Ground Cover Plants for Clay Soil

Clay soil is the heaviest and most nutrient-rich of all the soil types. Its downfall is its poor drainage capabilities, which can limit the types of plants that will thrive in this soil. Ground cover plants that do well in moist soils are typically a good choice. When choosing ground cover plants beware of varieties that claim they will grow rapidly in any soil type or sun exposure. These ground covers are usually quite aggressive and can quickly take over a growing area, and adjacent areas, if not kept in check.

Marsh Fern

The marsh fern is a perennial fern with leaves that can reach heights of 1 to 2 1/2 feet. They are capable of adapting to a wide variety of soil conditions and growing environments. They can be found in damp, sandy meadows to marshes and bogs. They will grow in clay soils, so long as they are provided with exposure to sun, with full sun being preferable. The marsh fern dies off completely in the winter, but makes a full recovery come spring.


Snow-on-the-mountain is an annual plant with small, showy leaves that can range from all white to light green in color. Its tiny, white flowers sit, in clusters, on top of the plant's stem. This ground cover is native to the United States and can reach a height of 1 to 3 feet. It prefers partial shade and moist soil conditions. Be advised that snow-on-the-mountain is considered poisonous to humans and animals, so keep an eye on children or pets around this ground cover. The upside is that wildlife will not forage off this plant.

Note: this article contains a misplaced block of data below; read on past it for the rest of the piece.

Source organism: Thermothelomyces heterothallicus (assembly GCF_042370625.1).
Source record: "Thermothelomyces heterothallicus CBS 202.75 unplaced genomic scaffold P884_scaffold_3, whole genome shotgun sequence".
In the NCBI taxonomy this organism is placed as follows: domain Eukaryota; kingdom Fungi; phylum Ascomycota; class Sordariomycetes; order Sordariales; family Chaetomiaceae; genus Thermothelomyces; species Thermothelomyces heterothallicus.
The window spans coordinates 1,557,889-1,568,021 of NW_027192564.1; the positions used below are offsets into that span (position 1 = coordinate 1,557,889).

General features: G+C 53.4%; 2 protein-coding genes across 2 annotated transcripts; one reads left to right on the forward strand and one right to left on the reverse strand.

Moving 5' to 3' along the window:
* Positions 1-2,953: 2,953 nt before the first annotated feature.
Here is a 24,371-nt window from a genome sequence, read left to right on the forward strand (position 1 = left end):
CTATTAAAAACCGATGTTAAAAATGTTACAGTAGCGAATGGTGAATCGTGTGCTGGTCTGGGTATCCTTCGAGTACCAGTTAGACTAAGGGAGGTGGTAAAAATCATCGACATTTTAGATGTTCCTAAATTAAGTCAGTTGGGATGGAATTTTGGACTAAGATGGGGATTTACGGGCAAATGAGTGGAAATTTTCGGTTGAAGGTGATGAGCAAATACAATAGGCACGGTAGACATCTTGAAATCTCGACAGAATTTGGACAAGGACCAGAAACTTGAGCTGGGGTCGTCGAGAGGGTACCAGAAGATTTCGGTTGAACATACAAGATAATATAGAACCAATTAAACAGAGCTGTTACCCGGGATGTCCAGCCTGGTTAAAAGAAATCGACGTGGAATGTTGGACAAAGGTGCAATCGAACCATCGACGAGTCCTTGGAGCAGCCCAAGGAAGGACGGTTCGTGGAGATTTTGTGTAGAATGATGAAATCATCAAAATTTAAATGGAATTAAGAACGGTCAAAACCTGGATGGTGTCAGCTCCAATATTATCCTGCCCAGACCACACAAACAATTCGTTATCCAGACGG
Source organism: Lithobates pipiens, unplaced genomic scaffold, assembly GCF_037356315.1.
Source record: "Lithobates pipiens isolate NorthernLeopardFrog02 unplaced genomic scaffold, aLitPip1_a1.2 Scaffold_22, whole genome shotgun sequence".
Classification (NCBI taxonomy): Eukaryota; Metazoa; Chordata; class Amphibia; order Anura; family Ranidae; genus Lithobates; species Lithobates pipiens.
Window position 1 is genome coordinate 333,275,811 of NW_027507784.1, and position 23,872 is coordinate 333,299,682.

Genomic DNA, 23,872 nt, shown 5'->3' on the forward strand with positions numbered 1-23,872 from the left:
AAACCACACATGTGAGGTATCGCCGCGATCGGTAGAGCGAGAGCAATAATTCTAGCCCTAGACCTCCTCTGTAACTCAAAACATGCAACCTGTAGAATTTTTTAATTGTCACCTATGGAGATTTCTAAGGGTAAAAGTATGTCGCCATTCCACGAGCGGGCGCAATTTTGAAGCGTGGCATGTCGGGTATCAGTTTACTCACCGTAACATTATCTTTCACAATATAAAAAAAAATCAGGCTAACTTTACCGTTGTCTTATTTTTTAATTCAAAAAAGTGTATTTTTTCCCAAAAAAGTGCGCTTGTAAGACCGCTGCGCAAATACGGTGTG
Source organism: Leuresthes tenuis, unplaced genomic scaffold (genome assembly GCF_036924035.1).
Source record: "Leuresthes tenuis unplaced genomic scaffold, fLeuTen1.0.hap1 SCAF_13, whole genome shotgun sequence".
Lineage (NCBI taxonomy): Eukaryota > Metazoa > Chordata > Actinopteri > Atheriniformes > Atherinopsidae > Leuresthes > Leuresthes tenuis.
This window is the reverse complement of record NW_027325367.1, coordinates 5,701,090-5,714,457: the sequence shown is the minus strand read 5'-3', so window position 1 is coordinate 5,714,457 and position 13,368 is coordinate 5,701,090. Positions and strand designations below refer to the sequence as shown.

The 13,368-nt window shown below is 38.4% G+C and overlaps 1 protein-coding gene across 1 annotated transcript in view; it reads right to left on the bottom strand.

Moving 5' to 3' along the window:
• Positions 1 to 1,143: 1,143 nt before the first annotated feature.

This large, leafy plant makes an attractive ground cover with its wide range of leaf colors. The leaves can be a solid color, in shades of blue or green, or variegated. Hostas produce a long stem from the center of the plant, with a cluster of small flowers growing from the tip of the stem. The plant ranges in height from 0.5 to 3 feet, with the individual leaves ranging 2 inches to 1 foot in length. Depending on the variety chosen, the flowering stem can reach 0.5 to 6 feet in height, but these only last approximately two weeks. They thrive in partial shade, preferring full exposure to the morning sun and shade in the heat of the afternoon. Hostas do well with the acidity and nutrient-rich environment of clay soils, but it is recommended to add peat moss to the soil and work it in to improve drainage.

Keywords: ground cover plants, growing hostas, marsh ferns

About this Author

Sophia Darby is a former professional hairstylist who has spent the last six years writing hair-related articles for both online and print publications. Her work has appeared in Celebrity Hairstyles Magazine, as well as multiple websites.